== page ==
No Free Lunch: Economics for a Fallen World: Third Edition, Revised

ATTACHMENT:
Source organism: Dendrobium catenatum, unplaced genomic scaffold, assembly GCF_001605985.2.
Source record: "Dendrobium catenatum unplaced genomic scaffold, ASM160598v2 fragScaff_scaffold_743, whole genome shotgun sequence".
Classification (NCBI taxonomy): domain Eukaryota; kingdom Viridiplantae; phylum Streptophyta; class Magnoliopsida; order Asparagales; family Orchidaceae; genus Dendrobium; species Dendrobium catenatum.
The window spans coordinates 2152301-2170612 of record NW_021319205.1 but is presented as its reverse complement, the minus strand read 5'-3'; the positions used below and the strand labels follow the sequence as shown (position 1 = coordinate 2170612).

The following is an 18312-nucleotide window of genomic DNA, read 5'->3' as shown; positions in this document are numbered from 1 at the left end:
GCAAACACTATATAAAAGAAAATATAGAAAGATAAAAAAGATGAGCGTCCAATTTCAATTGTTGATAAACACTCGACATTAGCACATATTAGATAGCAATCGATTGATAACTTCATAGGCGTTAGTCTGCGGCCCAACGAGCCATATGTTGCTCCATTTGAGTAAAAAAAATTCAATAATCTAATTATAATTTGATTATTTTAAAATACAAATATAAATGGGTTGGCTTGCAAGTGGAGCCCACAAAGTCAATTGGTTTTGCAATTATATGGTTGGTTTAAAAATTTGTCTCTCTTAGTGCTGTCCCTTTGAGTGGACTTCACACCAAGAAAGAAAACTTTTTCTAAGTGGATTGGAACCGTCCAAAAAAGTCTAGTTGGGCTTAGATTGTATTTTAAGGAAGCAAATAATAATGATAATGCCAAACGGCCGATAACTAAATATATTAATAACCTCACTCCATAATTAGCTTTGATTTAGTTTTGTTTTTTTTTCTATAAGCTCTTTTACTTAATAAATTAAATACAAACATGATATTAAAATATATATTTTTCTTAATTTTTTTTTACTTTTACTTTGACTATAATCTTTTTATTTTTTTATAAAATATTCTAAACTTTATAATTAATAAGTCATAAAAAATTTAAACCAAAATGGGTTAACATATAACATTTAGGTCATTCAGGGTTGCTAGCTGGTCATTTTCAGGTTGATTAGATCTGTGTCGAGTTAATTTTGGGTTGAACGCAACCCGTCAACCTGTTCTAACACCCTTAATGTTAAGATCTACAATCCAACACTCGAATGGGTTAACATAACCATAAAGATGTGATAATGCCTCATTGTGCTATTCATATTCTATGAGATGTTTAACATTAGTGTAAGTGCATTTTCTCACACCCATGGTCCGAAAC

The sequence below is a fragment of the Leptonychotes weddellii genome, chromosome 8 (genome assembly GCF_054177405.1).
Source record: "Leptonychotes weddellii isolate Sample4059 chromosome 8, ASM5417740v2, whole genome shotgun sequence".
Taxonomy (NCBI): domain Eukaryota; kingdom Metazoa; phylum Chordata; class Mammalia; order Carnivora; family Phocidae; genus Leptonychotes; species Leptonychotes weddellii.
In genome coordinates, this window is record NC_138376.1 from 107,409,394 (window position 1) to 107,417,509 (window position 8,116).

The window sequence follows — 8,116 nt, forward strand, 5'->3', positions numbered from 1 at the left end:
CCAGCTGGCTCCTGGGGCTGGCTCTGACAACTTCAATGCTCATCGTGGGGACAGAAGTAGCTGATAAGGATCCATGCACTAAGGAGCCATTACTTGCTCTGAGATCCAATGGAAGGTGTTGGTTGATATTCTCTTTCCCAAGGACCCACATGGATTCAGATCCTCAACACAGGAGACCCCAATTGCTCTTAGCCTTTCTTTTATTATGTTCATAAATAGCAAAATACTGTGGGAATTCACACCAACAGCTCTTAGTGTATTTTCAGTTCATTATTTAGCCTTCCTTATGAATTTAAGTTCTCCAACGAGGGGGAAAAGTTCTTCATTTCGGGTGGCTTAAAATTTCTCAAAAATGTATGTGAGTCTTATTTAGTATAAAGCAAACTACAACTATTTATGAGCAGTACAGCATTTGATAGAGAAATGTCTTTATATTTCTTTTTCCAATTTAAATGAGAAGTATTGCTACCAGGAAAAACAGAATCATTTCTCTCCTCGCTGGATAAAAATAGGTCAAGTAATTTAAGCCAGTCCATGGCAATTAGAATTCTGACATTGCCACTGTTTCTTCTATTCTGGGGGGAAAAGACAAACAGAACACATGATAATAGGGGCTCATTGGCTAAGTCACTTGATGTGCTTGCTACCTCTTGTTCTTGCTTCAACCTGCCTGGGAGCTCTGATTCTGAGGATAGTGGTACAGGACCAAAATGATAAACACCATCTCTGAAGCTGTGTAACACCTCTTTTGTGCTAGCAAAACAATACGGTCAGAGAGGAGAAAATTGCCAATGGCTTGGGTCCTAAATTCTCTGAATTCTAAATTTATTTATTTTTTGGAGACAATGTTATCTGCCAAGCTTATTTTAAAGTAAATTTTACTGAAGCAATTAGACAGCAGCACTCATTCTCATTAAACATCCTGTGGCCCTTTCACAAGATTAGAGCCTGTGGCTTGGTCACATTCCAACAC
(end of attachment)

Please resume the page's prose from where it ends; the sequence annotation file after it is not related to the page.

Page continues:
Appendix A Definition Index 472 A Absolute advantage: An individual (or firm, or country) is said to have an absolute advantage if he can produce any given good or service with fewer resource inputs than his potential trading partner. (Chapter 2—Increased Production from the Division of Labor) Accounting profits: the difference between total revenues and total costs (accounting costs). (Chapter 7—Profit: The Driving Force for Entrepreneurs/Accounting Profit vs. Economic Profit) Acting man: a theoretical construact to describe human action, focusing on the way humans evaluate situations and continually strive to “substitute a more satisfactory state of affairs for a less satisfactory.” (Chapter 1—Assumptions) Aggregate demand: the sum of spending in the economy, or, the sum of income in an economy. (Chapter 18—Aggregate Demand and GDP) Aggregate supply: the sum of all the production activities in the economy. (Chapter 18—Aggregate Supply) Alert arbitrageur: someone who is especially attentive to opportunities to profit from price differentials between markets. (Chapter 9—The Entrepreneur as Alert Arbitrageur) Allocative efficiency: when the marginal buyer receives a benefit that matches the cost to produce the good. (Chapter 8—Perfect Competition) Arbitrage: the act of buying in cheap markets in order to sell in expensive markets. (Chapter 4—Every Demander Potentially a Supplier?) Arbitrageur: one who buys in a cheap (inexpensive) market in order to sell in a dear (expensive) market. The arbitrageur is able to profit by exploiting price differences between markets. (Chapter 9—Entrepreneurship: The Essence of the Market Process/ Enter the Entrepreneur!) Asset inflation: a general rise in prices of financial assets including stocks, bonds, and commodities as a result of expansionary monetary policy. (Chapter 12—Federal Reserve Policy) Autarky: when all production is internal to the unit (individual or state) with no trade; the unit is self-sufficient. (Chapter 2—Gains from Trade) Average total (unit) costs: the average cost of one unit of output. It is calculated by dividing total costs by the quantity produced: ATC = TC/Q. (Chapter 7—Short Run Costs)